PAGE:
Hasegawa 1/48 A6M3 Type 32 Zero

Model, Text and Photos by: Tony Bell

 

Introduction

The A6M3 Type 32 Zero differed from its older siblings in that it had the folding wing tips removed and fared over. A more powerful 1,113 hp Sakae 21 engine, two speed supercharger, and larger propeller were introduced in order to boost performance. The roll rate was improved, but in spite of the uprated engine, the rate of climb and service ceiling suffered due to the reduced wing area. In the end, the performance of the Type 32 was disappointing and production was limited to only 343 airframes.

The Kit

It's Hasegawa - what do you expect?

Well, you expect fine, crisp detail, no flash, good fit, thin, clear transparencies and mediocre decals. And that's exactly what you get in the box. The parts are up to the typical high standard and, although in good register, the decals were nonetheless somewhat thick with the white areas being printed in the usual cream colour so often found on Hasegawa's decal sheets.

This particular release is the A6M3 Type 32 Zero, kit number JT18 featuring the usual lovely box art by Koike Shigeo, portraying an aircraft in the markings of the 2nd Flying group.

The Cockpit

Although there are several aftermarket sets designed to replace (Hawkeye Designs, True Details) or augment (Eduard) the kit cockpit, the detail provided in the box is quite adequate with a few minor improvements. The seat edges were sanded thin and the lightening holes on the seat back drilled out, and the edges of these holes thinned from behind for a more scale appearance. I airbrushed the cockpit parts Aeromaster acrylic Mitsubishi Interior Green followed by a coat of Future, a wash of burnt umber oil paint and an airbrushed coat of Polly Scale flat.

An aside on Polly Scale flat: I swear by the stuff, but it only works for me if I thin it about 50% with distilled water and strain it before airbrushing. If I don't do this, little boogers of semi-congealed Polly Scale will clog my airbrush and mar the finish on the model. Other than that, it is by far the best clear flat that I've come across.

Anyway, after spraying the flat coat I painted the various boxes flat black and everything was dry brushed with a light green-grey mixed from artist's oils. Various switches and knobs were then picked out with red, silver white and gloss black. I used a silver Prismacolor coloured pencil to draw some scuff marks and chipping.
The instrument panel was painted Interior Green and then dry brushed, and each instrument was punched from the kit decal, applied individually and finished with a dab of five minute epoxy. The same method was used for the instruments on the side consoles.

The final addition was some belts from Eduard's WWII Japanese seat harness set which were painted Testors Leather enamel. I later discovered this was incorrect, the originals being a combination of tan and brown instead of just brown. Oh well, life goes on.

The Engine and Cowling

The engine is nicely detailed but not very visible, hidden as it is within and behind the tight cowling and spinner. The engine was painted Tamiya satin black and dry brushed with Humbrol Metalcote steel, with ignition wires added from copper wire painted red-brown.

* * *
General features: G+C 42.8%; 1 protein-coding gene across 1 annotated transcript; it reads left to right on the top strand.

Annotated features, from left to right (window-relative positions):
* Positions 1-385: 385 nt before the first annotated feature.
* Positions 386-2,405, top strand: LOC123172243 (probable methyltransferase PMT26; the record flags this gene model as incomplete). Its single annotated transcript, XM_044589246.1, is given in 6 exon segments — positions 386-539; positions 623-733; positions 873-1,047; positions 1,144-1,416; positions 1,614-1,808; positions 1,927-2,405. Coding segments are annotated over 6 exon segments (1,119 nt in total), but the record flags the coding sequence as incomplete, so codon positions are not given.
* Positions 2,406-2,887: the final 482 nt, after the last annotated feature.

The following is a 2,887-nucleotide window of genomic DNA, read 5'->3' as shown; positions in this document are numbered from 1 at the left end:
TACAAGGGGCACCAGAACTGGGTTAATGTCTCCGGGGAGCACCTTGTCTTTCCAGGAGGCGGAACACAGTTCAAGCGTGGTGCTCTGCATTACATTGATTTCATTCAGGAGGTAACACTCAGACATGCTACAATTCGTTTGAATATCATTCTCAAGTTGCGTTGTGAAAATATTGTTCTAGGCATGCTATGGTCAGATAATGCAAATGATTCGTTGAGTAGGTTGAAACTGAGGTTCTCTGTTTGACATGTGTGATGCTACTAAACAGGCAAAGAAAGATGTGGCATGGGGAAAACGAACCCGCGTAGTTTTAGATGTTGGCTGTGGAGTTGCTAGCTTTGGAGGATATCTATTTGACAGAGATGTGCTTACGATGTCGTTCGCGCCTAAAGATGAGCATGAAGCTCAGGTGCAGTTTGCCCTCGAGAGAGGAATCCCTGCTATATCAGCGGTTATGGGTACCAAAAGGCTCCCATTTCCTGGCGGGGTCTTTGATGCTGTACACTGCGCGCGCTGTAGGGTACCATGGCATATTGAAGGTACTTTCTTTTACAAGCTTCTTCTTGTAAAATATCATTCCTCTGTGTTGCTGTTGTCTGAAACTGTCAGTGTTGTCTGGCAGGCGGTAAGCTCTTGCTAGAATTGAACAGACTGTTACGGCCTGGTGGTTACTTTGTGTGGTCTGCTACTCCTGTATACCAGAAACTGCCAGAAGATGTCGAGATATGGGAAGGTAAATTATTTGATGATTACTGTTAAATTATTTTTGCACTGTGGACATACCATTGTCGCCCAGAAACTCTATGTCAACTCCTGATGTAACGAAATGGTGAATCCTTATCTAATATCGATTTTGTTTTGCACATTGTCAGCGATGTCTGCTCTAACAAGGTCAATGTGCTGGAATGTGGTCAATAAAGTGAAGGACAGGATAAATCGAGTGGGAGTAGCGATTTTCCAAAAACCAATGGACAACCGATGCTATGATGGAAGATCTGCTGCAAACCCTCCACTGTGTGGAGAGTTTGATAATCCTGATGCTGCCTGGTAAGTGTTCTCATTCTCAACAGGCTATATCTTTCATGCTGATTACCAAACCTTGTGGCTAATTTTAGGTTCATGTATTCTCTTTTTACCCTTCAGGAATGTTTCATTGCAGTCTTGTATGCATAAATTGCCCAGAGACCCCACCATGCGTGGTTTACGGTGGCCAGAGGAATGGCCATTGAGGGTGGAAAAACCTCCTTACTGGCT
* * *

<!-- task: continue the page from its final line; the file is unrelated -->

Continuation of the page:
The cowling is a cleverly cast single piece with heavier than normal mould parting lines. After cleaning these up with files and nail boards, I airbrushed the cowl with a 50-50 mix of Tamiya flat blue and flat black which I then buffed with an old t-shirt to give it a semi-gloss sheen. The paint in the recesses remained flat, giving the panel lines sufficient contrast so that a wash was not necessary.

I drilled out the holes in the cowling for the exhausts which were replaced with Moskit metal pieces. I set the engine and cowling aside until after all the rest of the painting was complete.

The slots in the fuselage just behind the cowling were carefully opened up by thinning from the insides with a Dremel tool. Pieces of black painted sheet styrene were glued inside the fuselage to prevent daylight from peeking through the slots.

Assembly

The cockpit was trapped between the fuselage halves which were glued together with Tamiya liquid cement. The gun trough insert just forward of the canopy required a bit of filling and sanding to get it to fit properly and as a result a few panel lines had to be rescribed.

I attached the upper wing halves to the fuselage first, applying liquid cement to the wing roots from the inside. I did this to preserve the panel line at the root and avoid the need for rescribing. Once the upper wing root joints were dry, the single piece lower wing was attached with liquid cement. The fit of this piece was good, except at the aft end under the fuselage, which required filling, sanding and rescribing to get it to blend in properly. After painting the area on the fuselage under the rear canopy interior green and adding an ADF loop made from a strip of pop can aluminium, the fore and aft sections of the canopy were attached with liquid cement applied sparingly to the edges. Once it was dry, I masked the canopy with Tamiya tape and tacked the sliding portion in place with Microscale masking fluid.The canopy was very thin, very clear and fit perfectly. In my opinion, Hasegawa is second to none when it comes to the quality of their transparent parts.

I replaced the wing machine guns with hypodermic tubing. I filled the machine gun openings with stretched sprue plugs and re-drilled them, first by drilling a pilot hole the same diameter as the tubing, and then drilling a shallower hole the final diameter. I then cut lengths of hypo tube with a cutting disk and Dremel tool and inserted them into the holes. After cleaning up the leading edges with sandpaper, I rescribed the panel lines that wrapped around from the top of the wing to the bottom. For some reason this is one area that is ignored by most modellers, and consequently is one of the first things I look for at contests and shows.